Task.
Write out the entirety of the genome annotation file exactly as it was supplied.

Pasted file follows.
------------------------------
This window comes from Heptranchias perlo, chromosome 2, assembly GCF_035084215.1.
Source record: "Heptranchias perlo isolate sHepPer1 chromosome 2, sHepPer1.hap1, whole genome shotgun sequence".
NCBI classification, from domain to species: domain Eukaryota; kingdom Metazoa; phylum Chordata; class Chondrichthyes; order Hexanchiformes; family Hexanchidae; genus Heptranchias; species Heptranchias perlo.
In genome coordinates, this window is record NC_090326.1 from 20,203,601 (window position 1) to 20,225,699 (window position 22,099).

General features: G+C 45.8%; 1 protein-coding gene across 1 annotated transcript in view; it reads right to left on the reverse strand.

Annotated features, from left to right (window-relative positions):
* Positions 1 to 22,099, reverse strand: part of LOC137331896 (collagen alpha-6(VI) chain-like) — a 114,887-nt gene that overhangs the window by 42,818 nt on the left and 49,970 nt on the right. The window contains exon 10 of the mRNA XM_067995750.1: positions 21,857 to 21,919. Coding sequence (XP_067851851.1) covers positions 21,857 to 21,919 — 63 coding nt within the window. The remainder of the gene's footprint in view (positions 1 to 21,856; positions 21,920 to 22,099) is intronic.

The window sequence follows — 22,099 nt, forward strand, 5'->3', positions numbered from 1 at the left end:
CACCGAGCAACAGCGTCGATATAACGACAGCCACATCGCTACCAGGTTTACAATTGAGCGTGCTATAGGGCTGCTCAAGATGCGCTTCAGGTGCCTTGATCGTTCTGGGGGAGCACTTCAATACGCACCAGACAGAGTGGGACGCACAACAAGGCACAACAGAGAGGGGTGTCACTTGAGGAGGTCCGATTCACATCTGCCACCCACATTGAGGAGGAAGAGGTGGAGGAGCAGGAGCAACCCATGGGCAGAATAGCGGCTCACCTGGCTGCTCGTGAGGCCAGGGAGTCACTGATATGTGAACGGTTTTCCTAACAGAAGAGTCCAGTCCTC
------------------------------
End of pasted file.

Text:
This window comes from Heptranchias perlo, chromosome 2, assembly GCF_035084215.1.
Source record: "Heptranchias perlo isolate sHepPer1 chromosome 2, sHepPer1.hap1, whole genome shotgun sequence".
NCBI classification, from domain to species: domain Eukaryota; kingdom Metazoa; phylum Chordata; class Chondrichthyes; order Hexanchiformes; family Hexanchidae; genus Heptranchias; species Heptranchias perlo.
In genome coordinates, this window is record NC_090326.1 from 20,203,601 (window position 1) to 20,225,699 (window position 22,099).

General features: G+C 45.8%; 1 protein-coding gene across 1 annotated transcript in view; it reads right to left on the reverse strand.

Annotated features, from left to right (window-relative positions):
* Positions 1 to 22,099, reverse strand: part of LOC137331896 (collagen alpha-6(VI) chain-like) — a 114,887-nt gene that overhangs the window by 42,818 nt on the left and 49,970 nt on the right. The window contains exon 10 of the mRNA XM_067995750.1: positions 21,857 to 21,919. Coding sequence (XP_067851851.1) covers positions 21,857 to 21,919 — 63 coding nt within the window. The remainder of the gene's footprint in view (positions 1 to 21,856; positions 21,920 to 22,099) is intronic.

The window sequence follows — 22,099 nt, forward strand, 5'->3', positions numbered from 1 at the left end:
CACCGAGCAACAGCGTCGATATAACGACAGCCACATCGCTACCAGGTTTACAATTGAGCGTGCTATAGGGCTGCTCAAGATGCGCTTCAGGTGCCTTGATCGTTCTGGGGGAGCACTTCAATACGCACCAGACAGAGTGGGACGCACAACAAGGCACAACAGAGAGGGGTGTCACTTGAGGAGGTCCGATTCACATCTGCCACCCACATTGAGGAGGAAGAGGTGGAGGAGCAGGAGCAACCCATGGGCAGAATAGCGGCTCACCTGGCTGCTCGTGAGGCCAGGGAGTCACTGATATGTGAACGGTTTTCCTAACAGAAGAGTCCAGTCCTC